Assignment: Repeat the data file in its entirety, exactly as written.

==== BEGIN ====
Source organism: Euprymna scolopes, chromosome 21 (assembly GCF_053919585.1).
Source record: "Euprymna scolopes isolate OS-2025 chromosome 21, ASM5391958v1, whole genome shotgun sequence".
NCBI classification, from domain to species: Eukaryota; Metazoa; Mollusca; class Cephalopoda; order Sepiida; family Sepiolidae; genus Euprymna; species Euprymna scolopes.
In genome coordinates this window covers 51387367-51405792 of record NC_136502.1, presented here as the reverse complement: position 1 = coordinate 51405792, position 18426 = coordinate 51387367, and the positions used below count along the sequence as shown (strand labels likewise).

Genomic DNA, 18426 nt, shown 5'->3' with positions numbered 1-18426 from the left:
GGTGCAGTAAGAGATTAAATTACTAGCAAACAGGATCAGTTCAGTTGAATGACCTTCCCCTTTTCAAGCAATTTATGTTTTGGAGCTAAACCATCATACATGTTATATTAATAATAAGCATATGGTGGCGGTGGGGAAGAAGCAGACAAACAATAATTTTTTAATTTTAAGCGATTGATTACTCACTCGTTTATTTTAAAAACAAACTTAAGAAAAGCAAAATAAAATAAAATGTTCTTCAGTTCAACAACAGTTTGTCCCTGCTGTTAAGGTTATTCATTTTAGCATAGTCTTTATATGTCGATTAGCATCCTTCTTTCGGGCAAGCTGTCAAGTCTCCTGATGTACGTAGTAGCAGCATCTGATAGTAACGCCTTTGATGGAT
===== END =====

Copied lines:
Source organism: Euprymna scolopes, chromosome 21 (assembly GCF_053919585.1).
Source record: "Euprymna scolopes isolate OS-2025 chromosome 21, ASM5391958v1, whole genome shotgun sequence".
NCBI classification, from domain to species: Eukaryota; Metazoa; Mollusca; class Cephalopoda; order Sepiida; family Sepiolidae; genus Euprymna; species Euprymna scolopes.
In genome coordinates this window covers 51387367-51405792 of record NC_136502.1, presented here as the reverse complement: position 1 = coordinate 51405792, position 18426 = coordinate 51387367, and the positions used below count along the sequence as shown (strand labels likewise).

Genomic DNA, 18426 nt, shown 5'->3' with positions numbered 1-18426 from the left:
GGTGCAGTAAGAGATTAAATTACTAGCAAACAGGATCAGTTCAGTTGAATGACCTTCCCCTTTTCAAGCAATTTATGTTTTGGAGCTAAACCATCATACATGTTATATTAATAATAAGCATATGGTGGCGGTGGGGAAGAAGCAGACAAACAATAATTTTTTAATTTTAAGCGATTGATTACTCACTCGTTTATTTTAAAAACAAACTTAAGAAAAGCAAAATAAAATAAAATGTTCTTCAGTTCAACAACAGTTTGTCCCTGCTGTTAAGGTTATTCATTTTAGCATAGTCTTTATATGTCGATTAGCATCCTTCTTTCGGGCAAGCTGTCAAGTCTCCTGATGTACGTAGTAGCAGCATCTGATAGTAACGCCTTTGATGGAT